Source: BBC News
The 35-year-old man sitting in David Avery’s psychiatric clinic was an engineer: “He liked to solve problems,” Avery recalls. And the problem perplexing him when he was admitted to the Seattle psychiatric ward where Avery worked in 2005 were his moods, which swung violently from one extreme to another – sometimes involving suicidal fantasies or seeing and hearing things that weren’t there. The man’s sleep pattern was similarly erratic, veering from near total insomnia to getting 12 hours per night.
Being a problem-solver, the man had been keeping meticulous records of these patterns, trying to make sense of it all. Avery closely studied these records and scratched his head: “It was the rhythmicity of it that intrigued me,” he says. To him, it looked very much like the patient’s mood and sleep patterns were tracking rise and fall of the Earth’s oceans, which are driven by the gravitational pull of the moon.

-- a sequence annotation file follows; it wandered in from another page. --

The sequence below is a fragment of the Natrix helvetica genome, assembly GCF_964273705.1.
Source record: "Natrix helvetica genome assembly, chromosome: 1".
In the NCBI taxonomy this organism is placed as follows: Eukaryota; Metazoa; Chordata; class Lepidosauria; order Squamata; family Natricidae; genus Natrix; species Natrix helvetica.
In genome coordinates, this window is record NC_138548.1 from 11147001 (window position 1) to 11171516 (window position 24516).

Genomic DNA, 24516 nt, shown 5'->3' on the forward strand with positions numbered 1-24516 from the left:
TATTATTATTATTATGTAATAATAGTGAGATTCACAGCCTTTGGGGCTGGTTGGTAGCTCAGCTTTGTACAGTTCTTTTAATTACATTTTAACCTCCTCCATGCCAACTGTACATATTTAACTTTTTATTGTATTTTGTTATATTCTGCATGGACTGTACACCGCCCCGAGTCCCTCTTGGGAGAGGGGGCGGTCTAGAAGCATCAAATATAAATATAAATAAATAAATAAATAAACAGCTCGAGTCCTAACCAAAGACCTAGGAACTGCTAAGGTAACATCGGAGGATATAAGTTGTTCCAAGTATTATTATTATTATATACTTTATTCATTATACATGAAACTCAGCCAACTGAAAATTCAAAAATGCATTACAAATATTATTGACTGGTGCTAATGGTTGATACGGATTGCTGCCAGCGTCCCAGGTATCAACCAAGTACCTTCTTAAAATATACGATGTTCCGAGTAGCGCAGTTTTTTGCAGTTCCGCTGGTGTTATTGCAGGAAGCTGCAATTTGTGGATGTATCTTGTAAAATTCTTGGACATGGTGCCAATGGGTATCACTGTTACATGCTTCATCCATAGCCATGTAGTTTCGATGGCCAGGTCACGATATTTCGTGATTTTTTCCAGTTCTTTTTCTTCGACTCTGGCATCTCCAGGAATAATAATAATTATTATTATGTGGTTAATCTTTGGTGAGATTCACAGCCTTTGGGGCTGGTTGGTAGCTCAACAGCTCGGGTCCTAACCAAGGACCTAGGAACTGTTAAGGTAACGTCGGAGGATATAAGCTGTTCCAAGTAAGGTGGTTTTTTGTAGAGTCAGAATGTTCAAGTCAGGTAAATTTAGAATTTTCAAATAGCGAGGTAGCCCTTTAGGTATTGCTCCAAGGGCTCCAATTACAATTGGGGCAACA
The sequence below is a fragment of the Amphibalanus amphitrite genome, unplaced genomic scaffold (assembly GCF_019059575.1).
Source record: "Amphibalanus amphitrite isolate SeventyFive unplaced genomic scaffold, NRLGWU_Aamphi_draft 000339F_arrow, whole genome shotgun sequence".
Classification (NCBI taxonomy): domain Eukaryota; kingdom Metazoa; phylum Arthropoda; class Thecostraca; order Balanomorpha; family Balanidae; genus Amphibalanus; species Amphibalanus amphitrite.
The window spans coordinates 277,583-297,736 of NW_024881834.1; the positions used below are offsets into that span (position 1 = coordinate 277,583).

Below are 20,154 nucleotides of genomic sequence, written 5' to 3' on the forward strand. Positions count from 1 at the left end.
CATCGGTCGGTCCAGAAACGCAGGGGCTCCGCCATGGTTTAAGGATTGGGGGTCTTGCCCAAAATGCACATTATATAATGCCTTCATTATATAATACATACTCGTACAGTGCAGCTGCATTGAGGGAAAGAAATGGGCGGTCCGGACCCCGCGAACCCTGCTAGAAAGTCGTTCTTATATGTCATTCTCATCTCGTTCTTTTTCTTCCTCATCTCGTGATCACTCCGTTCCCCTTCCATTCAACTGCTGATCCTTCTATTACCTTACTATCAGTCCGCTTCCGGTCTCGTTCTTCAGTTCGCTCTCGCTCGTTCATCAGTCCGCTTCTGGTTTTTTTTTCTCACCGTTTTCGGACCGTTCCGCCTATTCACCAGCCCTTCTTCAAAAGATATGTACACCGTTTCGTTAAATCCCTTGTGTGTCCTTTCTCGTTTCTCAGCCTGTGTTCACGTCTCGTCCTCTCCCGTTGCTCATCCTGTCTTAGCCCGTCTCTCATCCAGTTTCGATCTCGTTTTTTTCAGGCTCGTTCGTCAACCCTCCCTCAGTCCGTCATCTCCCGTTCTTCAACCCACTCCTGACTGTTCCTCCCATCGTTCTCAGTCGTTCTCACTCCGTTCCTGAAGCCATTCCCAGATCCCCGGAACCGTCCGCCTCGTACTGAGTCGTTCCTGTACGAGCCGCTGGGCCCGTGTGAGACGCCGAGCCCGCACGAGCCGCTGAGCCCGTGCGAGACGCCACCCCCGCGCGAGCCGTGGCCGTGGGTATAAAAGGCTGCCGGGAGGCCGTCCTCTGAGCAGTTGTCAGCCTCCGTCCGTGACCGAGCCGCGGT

“There seemed to be high tides occurring during the night when the sleep duration was short,” says Avery. He initially dismissed his hunch as lunacy. Even if the man’s mood cycles were in synch with the Moon, he had no mechanism to explain it, nor any ideas about what to do about it. The patient was prescribed drugs and light therapy to stabilise his mood and sleep, and eventually discharged. Avery slipped the man’s notes into the proverbial file drawer and closed it.